What I felt from that enthusiastic encouragement was peer pressure, I had to do what they thought was right, or else maybe I wouldn’t be in their groups for much longer. The high-order conservative hijabys in the crowd would amp up the pressure even more, the ones that wore the hijab super tight around their face tied down with a pin at their chins to ensure not a strand of hair would escape the cloth around their heads. They would grab my hand and take me aside in soft toned voices. Their words would vary, sometimes it would sound romanticized, “you know wearing the hijab is like a crown, the angels will sing your praises to God” and other times more dooming: “you know that every strand of hair that you expose would be pulled out piece by piece on the day of judgment.” When I would wear a dapata, that loose sheer head covering that accompanies most Indian women’s dress, while attending Eid namaz (prayers), these women would go into overdrive with subtle comments such as “you look so beautiful! You should wear it all the time!” or “it’s too sheer your hair needs to be covered!”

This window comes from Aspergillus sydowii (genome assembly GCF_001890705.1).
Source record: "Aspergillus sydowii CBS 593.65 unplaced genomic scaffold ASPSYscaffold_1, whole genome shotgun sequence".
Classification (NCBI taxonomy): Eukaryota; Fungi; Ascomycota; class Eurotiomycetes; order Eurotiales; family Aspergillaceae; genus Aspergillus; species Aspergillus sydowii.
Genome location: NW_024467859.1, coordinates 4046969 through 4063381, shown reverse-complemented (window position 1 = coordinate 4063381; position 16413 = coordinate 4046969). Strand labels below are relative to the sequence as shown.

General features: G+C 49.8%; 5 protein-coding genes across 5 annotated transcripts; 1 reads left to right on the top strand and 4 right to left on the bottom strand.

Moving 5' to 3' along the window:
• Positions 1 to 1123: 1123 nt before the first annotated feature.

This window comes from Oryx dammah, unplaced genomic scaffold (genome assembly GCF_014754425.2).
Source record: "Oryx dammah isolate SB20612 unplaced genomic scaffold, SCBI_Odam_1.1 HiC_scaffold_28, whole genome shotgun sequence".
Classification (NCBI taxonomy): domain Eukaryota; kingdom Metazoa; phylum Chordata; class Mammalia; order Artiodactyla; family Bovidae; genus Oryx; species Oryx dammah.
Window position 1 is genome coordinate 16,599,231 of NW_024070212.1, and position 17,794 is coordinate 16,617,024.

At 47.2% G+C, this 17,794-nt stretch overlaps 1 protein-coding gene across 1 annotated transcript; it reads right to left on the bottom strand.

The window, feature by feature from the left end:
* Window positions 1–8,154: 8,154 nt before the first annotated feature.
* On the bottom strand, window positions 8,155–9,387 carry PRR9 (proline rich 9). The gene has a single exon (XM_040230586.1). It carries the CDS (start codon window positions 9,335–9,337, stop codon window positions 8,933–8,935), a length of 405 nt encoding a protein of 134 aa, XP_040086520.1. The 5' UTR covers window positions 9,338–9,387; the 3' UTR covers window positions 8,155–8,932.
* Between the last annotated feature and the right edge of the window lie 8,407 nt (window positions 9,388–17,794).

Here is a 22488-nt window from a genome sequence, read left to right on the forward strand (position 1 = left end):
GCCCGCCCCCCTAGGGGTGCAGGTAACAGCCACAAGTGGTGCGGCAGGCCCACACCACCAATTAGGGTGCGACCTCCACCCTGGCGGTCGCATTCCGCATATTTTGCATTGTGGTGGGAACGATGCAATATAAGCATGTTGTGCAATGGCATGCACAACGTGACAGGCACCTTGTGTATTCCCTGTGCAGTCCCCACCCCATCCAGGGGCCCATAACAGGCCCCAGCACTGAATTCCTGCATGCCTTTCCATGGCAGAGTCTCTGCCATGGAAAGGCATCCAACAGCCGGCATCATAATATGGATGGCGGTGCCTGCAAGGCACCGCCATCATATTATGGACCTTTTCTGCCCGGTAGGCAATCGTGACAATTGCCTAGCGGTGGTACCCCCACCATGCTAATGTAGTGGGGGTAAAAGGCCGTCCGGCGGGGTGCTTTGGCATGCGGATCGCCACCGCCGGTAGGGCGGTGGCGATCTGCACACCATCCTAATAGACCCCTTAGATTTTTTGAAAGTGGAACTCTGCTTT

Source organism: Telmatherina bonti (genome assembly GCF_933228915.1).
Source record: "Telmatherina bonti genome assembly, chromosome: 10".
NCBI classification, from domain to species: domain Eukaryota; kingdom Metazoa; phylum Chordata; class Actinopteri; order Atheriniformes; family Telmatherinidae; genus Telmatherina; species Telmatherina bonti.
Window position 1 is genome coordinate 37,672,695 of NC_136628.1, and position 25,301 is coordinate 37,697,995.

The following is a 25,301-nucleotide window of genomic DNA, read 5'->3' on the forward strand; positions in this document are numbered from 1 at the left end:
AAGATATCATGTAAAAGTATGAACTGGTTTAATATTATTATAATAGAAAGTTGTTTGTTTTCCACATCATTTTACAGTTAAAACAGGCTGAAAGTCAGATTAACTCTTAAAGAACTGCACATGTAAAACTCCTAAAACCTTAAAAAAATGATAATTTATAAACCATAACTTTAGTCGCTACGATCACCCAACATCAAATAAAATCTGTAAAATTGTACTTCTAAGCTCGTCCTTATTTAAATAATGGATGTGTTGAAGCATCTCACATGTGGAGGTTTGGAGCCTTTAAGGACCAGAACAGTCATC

Despite my decision not to wear hijab, I continued to maintain strong ties with the women around me, hijaby or non-hijaby. I was thankfully liked. And as a result I would be able to sit amongst these women when we would all chat, and yes, even gossip.
I was caught off guard with the chatter about certain women while gossiping, more often than not making certain to mention, with great emphasis, “she doesn’t even wear hijab!” The other women would shake their head disapprovingly. Some would gasp, or say “ohhh I know!” It took me years before I fully digested the conversations. They weren’t so much talking about the rules of God, or the pursuit of piety, but these discussions were veils for each of these women’s insecurity, even jealousy. Everyone says that wearing hijab is a personal choice, but for these hijabys I sat with then, it’s not really a choice, it’s a decision one makes either to be a good or a bad person.